A proposed change in practice
It is current practice in the author's unit to use adult volume vacutainers for haemostatic monitoring. But why use adult containers when they could be replaced with paediatric vacutainers, leading to a significant reduction in the volume of blood required for diagnostic purposes? The paediatric containers require about a quarter of the volume of blood of adult containers. This could equate to an estimated yearly saving of blood volume of 216ml per patient (Table 1). Another way of looking at this volume would be that it equates to a significant part of a unit of blood. This is the minimum saving, as intermittent monitoring can occur over and above monthly monitoring.
However, as with most things, there is a cost involved. Within the author's unit, paediatric vacutainers are slightly more expensive. Any increase in costs could be offset by reductions in other areas and that may have an increased benefit for the patient, nurse and unit. Ultimately it could lead to a possible reduction in the EPO dose required or the need for intravenous iron due to the reduction in the blood sample volume.
Due to time constraints the author could not establish if other specialties would benefit from a change in use from adult to paediatric vacutainers. But if renal patients are at risk from venepuncture anaemia, then other patients could be as well.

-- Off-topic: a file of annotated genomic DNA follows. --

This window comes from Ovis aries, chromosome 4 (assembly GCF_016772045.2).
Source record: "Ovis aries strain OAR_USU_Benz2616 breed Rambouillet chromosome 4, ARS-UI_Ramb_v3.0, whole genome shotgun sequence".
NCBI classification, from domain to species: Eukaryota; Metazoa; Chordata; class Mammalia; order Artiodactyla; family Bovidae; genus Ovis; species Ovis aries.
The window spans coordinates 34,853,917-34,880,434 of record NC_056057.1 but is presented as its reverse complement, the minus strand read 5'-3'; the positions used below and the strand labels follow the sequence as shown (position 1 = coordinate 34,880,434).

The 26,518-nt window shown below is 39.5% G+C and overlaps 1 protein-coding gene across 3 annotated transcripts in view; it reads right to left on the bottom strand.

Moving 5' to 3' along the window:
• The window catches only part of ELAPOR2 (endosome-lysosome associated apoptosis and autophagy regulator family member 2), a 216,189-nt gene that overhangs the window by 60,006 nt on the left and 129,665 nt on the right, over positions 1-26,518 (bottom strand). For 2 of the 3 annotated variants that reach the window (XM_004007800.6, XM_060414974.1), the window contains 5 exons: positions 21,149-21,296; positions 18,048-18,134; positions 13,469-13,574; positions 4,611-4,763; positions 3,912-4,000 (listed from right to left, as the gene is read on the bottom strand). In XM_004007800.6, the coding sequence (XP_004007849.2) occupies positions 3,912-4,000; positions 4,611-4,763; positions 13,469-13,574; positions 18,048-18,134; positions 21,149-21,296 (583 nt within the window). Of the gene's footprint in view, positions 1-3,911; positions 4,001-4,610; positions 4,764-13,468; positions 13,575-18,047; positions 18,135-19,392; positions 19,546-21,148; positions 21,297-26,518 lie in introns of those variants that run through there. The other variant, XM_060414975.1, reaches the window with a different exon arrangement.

Haemodialysis leads to loss of haemoglobin, even when the dialysis nurse adopts accepted best practice. Research suggests that, as within other disciplines, there is excessive blood loss in venepuncture and that this aspect of patient care has not changed for quite a long time.
Haemodialysis requires frequent and accurate biochemistry and microbiology analysis by the nephrology team. The team has developed a policy of monthly blood examination providing monthly results. This is a legitimate action and many working within the renal area may see it as a necessary evil. However, as discussed here, the volume of blood required for these routine results can cause further problems to the patient over time.
Every professional should adopt a questioning approach to the care of their patients There is room for improvement in the area of phlebotomy, and a complacent attitude towards blood loss may have emerged since the introduction of EPO. The development of 'micro testing' and use of paediatric vacutainers would allow dialysis care to be maintained without excessively compromising patients' haemoglobin.
The argument for further use of minimal techniques should be encouraged within this field. Even if research does not conclude that there has been a financial benefit to the unit, the renal patient is likely to benefit. The best approach for all patients, including those in renal units, in relation to venepuncture, should be 'minimum is best'.
Following the findings of this critical research, the author gave a presentation to her unit's multidisciplinary team with the aim of encouraging the use of paediatric vacutainers. There was a positive response from all who attended and it was agreed to have a preference for paediatric samples for inpatients. However, the findings are currently anecdotal and a multi-centred randomised controlled study needs to be carried out to confirm the inferred benefits.